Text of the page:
Christmas in July
Fort Dodge veteran gets a new roof over her head; May is first FD veteran to benefit from Roof Deployment Project
After patching up her house to get her by for three years, Linda May has received a special gift that most take for granted — a roof over her head.
“It’s like Christmas in July,” May said Wednesday, as RoJohn’s Home Improvement of Fort Dodge tore down the old one to put in a new one, thanks to the Owens Corning Roof Deployment Project.
May became the first veteran in the area to receive a new roof Wednesday at her Sixth Avenue North home, thanks to a collaboration between RoJohn’s Home Improvement and Twin Rivers Habitat for Humanity under the project.
May told the Messenger that the 1920 home was the old Lanyon one-room school house before her family moved in.
Owens Corning provided the materials, RoJohn’s provided the labor and Habitat for Humanity identified a deserving vet in need to make the project happen. A project like this would cost a homeowner about $8,000.
The initiative also includes up to $10,000 worth of repairs inside May’s home from the Heart of Iowa Regional Housing Trust Fund to fix any city code or safety issues.
“When she filled out the application to me, she really stood out,” said Paige Wheeler, an administrative tech worker for the City of Fort Dodge. “I have a lot of admiration for her because of what she’s done and what she’s gone through. She’s the first person that popped out in my mind of 50 people.”
A photographer at heart, May owned Bergman’s Photos with her photographer husband from 1970 to 1982. She ran the business alone after their divorce from 1975 until its close.
“You see the beauty,” of the world through photography, she told the Messenger as she glanced at the various photographs surrounding her home. “You see things from a different perspective.”
It was through photography as a little girl that the now 72-year-old was able to frame life on her own terms in an abusive household which the State of Illinois removed her from at age 14.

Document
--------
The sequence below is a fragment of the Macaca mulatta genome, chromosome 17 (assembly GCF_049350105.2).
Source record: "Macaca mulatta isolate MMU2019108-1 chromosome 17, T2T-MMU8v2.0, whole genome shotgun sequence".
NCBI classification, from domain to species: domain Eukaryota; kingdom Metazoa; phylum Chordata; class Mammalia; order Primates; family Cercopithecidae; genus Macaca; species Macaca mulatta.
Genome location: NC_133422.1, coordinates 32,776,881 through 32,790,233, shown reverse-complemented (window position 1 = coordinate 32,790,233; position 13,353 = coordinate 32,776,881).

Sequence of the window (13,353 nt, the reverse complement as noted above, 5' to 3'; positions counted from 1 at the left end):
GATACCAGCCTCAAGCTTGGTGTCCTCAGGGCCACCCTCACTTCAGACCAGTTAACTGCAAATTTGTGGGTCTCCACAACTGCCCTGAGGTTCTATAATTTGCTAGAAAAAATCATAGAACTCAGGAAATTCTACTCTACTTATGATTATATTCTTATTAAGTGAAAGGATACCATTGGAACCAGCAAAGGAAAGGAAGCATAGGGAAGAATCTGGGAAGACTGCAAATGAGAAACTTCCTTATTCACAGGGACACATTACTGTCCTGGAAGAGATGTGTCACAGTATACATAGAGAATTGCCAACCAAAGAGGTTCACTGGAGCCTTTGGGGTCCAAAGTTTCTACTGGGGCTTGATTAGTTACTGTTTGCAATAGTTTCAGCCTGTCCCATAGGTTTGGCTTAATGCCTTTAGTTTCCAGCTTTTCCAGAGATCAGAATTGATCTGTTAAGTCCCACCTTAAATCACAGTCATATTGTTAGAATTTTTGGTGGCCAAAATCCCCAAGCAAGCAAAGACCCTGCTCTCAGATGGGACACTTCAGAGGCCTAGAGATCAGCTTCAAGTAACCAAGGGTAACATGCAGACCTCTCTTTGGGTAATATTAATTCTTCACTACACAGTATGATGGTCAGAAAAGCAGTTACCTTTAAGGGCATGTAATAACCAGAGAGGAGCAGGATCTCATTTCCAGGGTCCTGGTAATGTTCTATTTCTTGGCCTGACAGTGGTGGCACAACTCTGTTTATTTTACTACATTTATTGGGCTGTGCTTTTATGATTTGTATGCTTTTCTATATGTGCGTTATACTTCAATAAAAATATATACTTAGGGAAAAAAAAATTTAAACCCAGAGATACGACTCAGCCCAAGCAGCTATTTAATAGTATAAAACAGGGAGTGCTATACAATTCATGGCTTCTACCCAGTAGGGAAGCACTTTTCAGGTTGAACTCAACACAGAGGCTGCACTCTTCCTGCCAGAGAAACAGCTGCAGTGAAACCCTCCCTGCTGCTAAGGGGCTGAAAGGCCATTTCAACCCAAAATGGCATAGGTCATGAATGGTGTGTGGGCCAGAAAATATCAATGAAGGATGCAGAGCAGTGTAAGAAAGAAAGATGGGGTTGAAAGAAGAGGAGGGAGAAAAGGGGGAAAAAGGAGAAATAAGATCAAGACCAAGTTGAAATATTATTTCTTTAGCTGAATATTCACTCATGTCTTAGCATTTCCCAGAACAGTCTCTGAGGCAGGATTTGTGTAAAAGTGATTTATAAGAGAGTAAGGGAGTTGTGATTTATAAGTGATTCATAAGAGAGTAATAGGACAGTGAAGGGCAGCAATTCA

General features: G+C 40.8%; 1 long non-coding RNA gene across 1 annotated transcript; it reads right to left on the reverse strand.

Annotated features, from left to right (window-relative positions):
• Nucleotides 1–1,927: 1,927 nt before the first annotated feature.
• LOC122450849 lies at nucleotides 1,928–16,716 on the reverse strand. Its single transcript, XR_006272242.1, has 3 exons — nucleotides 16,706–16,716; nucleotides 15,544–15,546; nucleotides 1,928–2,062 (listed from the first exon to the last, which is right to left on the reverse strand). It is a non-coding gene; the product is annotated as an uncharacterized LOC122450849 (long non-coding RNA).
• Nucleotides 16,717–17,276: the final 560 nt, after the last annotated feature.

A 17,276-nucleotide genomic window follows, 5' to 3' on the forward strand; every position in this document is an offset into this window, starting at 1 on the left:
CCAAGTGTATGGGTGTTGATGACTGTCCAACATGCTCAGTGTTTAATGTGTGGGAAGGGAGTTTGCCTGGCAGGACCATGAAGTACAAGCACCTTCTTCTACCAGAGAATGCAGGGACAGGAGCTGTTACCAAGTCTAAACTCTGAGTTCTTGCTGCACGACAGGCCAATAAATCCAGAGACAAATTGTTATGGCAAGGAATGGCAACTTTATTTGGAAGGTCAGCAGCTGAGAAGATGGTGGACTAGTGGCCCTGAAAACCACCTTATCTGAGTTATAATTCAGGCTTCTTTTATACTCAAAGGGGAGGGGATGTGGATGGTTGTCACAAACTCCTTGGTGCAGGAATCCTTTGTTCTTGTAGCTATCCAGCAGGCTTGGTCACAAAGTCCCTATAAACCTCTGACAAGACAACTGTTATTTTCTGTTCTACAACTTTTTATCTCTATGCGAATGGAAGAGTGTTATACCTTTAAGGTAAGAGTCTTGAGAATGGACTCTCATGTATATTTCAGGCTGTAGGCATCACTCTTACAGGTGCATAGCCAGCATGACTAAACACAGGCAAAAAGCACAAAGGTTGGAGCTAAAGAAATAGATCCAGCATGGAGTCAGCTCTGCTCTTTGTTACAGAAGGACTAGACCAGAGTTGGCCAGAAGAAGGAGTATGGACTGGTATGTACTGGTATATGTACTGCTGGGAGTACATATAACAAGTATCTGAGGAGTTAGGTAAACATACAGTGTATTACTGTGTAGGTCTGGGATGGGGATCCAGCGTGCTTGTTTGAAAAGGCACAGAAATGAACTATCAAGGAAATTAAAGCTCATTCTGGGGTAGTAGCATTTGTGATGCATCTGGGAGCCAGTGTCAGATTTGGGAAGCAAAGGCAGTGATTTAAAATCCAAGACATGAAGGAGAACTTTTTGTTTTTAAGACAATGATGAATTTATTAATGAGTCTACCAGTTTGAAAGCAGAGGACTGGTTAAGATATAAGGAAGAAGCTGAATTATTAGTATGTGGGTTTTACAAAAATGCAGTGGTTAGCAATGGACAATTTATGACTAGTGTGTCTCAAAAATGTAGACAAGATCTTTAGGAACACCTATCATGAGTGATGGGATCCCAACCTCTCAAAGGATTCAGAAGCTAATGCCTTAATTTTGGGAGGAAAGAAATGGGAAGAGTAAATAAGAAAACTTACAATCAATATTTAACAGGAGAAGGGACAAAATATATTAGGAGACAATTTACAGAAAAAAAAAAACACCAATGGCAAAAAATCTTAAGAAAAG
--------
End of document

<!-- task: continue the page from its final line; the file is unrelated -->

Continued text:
Now, in her own home, the group that made the new roof happen hopes to do the same for at least one or two veterans per year in Fort Dodge.
May was the first to apply for the program, which serves low- to moderate-income veterans on a first-come, first-served basis.
“This will hopefully be an ongoing thing,” said Wheeler.
“If someone applies for that, and we find out they’re a vet, Owens Corning is going to keep doing this,” said Kim Alstott, Fort Dodge city councilman and Habitat for Humanity board member. Alstott also serves as vice chairman for the Heart of Iowa Regional Housing Trust Fund.
“I’m very grateful to you all,” May said to them as they greeted her outside her home with a bang — the one coming from her rooftop.
It was through photography that the veteran was able to see the humanity in an often unkind world. Some of that humanity came to exposure this week, putting a new roof up that will shelter both her and those framed photos.
The roof replacement for the home, completed in about six hours, removed everything from the 28-year-old roof down to the deck and replaced it with a lifetime guarantee roof.
“We’re honored to be involved with such a special project for Ms. May,” said Mike McCarville, manager of RoJohn’s Home Improvement. “We want veterans to know how thankful we are for their service and how much we appreciate all they have sacrificed.”
“Pride gets in the way of putting in an application,” for many veterans, according to Marsha Calmer, interim director of HFH. They encourage veterans in need to apply.
The roof replacements don’t just benefit the homeowner — they benefit the entire neighborhood.
“People were coming in (to the city) and saying they couldn’t get their roof fixed because they had no money,” said Alstott, explaining the trust fund’s mission. “Helping these people saves the city money.”
Simply put, keeping the roof up makes sure houses aren’t ruined, which improves the neighborhood, keeps people in their homes and helps the city retain taxable property value, according to Alstott.
“It’s all working together,” he said.
May served in the U.S. Navy from 1966 to 1967, stationed in the Great Lakes Center after bootcamp in Maryland.
“They didn’t send women overseas back then,” she said. “We didn’t go into combat or go on ships — it was mostly stateside.”
In the Navy, she worked as a journalist for all branches of the military, updating stacks of files for any type of news involving service members.
There, she met her husband, Paul May, who brought the Illinois native back to Fort Dodge, his hometown, where they had two sons.
“It’s a different life. I never had a nurturing mother,” she said.
“I’m honored. Flattered. Thankful,” said May, for being recognized for her service in this way. “I’ve had a really unusual life, now that I think about it.”